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Iowa State to Tackle Affordable Housing with 3D Printing

Working with Iowa Central Community College and Alquist 3D, Iowa State University's College of Design will put $2.15 million in grant money toward 3D-printing houses for the small town of Hamburg.

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(TNS) — Iowa State University is hoping to figure out one large piece of solving the state's affordable housing issue with 3D printing.

The university's College of Design, in conjunction with Iowa Central Community College, wants to print about a half-dozen houses in Hamburg, a small town of under 1,000 in Fremont County, in southwest Iowa just east of the Missouri River.

A team of many partners along with faculty and students from Iowa State and Iowa Central — including the Iowa Economic Development Authority, Alquist 3D and Brunow Contracting, among others — are on the project. Actual printing is expected to happen this autumn or next spring.

Pete Evans, an ISU assistant professor of industrial design, said the goal is to put together a plan for affordable and innovative tech housing that would capture Iowa's workforce and affordable housing priorities.

In May, Evans and others went to California to pick up the two, large house 3D printers that now are in Ames and Fort Dodge.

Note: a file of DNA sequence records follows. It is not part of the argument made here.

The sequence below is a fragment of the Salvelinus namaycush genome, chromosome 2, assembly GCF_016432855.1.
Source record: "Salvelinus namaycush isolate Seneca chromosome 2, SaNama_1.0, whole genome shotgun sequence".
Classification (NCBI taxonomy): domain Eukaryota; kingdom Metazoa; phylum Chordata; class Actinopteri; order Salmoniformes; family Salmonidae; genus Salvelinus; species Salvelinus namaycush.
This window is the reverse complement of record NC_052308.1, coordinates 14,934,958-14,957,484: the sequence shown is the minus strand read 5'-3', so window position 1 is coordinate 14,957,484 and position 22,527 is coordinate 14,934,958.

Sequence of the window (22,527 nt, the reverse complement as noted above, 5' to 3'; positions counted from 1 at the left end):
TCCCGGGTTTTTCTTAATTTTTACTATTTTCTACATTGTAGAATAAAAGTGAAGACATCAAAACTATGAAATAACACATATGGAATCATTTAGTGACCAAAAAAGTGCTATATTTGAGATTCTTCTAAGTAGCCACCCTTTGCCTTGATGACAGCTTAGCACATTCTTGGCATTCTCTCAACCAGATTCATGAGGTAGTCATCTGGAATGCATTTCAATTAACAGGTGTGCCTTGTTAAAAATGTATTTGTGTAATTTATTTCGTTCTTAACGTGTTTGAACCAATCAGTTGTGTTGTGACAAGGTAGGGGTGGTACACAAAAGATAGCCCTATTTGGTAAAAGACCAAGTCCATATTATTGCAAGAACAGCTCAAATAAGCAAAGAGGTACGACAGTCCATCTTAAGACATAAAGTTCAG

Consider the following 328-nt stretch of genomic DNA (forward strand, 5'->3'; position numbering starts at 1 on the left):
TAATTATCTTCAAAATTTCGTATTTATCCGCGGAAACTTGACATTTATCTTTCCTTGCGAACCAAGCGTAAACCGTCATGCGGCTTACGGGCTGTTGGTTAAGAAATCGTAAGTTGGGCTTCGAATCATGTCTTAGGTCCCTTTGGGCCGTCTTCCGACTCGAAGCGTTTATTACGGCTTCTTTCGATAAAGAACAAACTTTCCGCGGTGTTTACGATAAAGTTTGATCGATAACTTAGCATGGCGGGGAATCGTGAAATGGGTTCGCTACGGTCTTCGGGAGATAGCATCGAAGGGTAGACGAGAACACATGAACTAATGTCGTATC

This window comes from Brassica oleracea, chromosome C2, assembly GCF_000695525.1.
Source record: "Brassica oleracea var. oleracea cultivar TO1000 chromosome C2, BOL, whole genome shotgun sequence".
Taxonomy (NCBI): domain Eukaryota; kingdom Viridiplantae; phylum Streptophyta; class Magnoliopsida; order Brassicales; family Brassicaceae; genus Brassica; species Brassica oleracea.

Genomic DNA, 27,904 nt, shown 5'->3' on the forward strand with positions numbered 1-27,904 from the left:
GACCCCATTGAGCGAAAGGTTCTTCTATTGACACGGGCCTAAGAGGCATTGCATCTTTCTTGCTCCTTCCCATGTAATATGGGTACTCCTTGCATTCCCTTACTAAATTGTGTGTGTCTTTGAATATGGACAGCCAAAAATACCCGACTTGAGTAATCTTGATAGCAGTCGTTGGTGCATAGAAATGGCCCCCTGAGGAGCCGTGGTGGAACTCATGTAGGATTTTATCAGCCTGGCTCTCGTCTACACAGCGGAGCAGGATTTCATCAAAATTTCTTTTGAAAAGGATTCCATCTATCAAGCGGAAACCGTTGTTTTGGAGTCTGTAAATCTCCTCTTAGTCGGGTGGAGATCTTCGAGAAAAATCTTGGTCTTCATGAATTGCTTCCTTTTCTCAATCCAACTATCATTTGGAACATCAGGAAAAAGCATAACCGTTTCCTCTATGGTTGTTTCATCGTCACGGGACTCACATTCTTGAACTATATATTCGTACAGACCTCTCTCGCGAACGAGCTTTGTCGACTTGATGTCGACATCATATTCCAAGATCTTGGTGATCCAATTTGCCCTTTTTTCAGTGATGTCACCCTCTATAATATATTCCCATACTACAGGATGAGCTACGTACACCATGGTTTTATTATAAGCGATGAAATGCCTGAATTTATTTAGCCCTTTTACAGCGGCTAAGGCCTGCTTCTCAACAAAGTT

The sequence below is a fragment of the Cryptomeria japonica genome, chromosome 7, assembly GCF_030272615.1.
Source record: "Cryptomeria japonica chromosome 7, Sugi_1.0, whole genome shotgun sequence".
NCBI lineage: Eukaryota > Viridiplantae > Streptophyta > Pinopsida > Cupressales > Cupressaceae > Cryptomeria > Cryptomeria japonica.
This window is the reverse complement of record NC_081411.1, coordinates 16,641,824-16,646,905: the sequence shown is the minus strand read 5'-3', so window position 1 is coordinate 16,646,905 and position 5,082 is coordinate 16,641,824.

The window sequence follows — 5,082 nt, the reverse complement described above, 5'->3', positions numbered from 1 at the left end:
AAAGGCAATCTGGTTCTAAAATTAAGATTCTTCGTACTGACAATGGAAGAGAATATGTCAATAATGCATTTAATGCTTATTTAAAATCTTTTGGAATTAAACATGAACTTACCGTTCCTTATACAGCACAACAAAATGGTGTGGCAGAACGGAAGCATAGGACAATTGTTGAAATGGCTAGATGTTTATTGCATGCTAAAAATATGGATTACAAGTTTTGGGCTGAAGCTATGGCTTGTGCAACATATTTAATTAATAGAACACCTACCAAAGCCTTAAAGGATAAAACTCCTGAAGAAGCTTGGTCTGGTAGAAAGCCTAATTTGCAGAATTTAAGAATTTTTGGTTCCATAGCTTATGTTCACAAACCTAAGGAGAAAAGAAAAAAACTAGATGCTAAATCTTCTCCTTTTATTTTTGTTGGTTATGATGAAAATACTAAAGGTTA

And the printers themselves indeed are huge — approximately 15-by-50-by-8 feet, each with a long movable arm that "pour" the houses.

The challenge of affordable housing becomes more difficult as rural communities struggle to build new properties at the same time as the cost to build often does not offset the cost to sell. Many developers hesitate to build only a few houses in a smaller community when they could build more in or near a larger city.

In Iowa, there is a need for around 60,000 more affordable-housing units across the state, Debi Durham, director of both the Iowa Economic Development Authority and Iowa Finance Authority, told The Gazette.

"We're excited about the technology, for sure, but the purpose behind that is to bring more affordable and efficient housing for both rural and urban," Julie Robison, program manager in extension and outreach said.

"The need for housing in rural areas is so apparent. The housing stock in Iowa is aging, and this highly impacts rural areas. I don't think I've ever been to a community where housing isn't the No. 1 problem."

However, demand has grown due to job creation and more people working remotely as well as the belief by some in the better overall affordability many smaller communities can provide.

"I'm beyond stoked," ISU's Evans said. "The state is all in, and we know there isn't a single solution to affordable housing. There are a lot of layers to this, and I feel like an elephant is sitting on my head, but this is a lot of fun and we're introducing a tremendous amount of opportunity."


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Iowa State College of Design Dean Luis Rico-Gutierrez said the challenge is perfect for his school.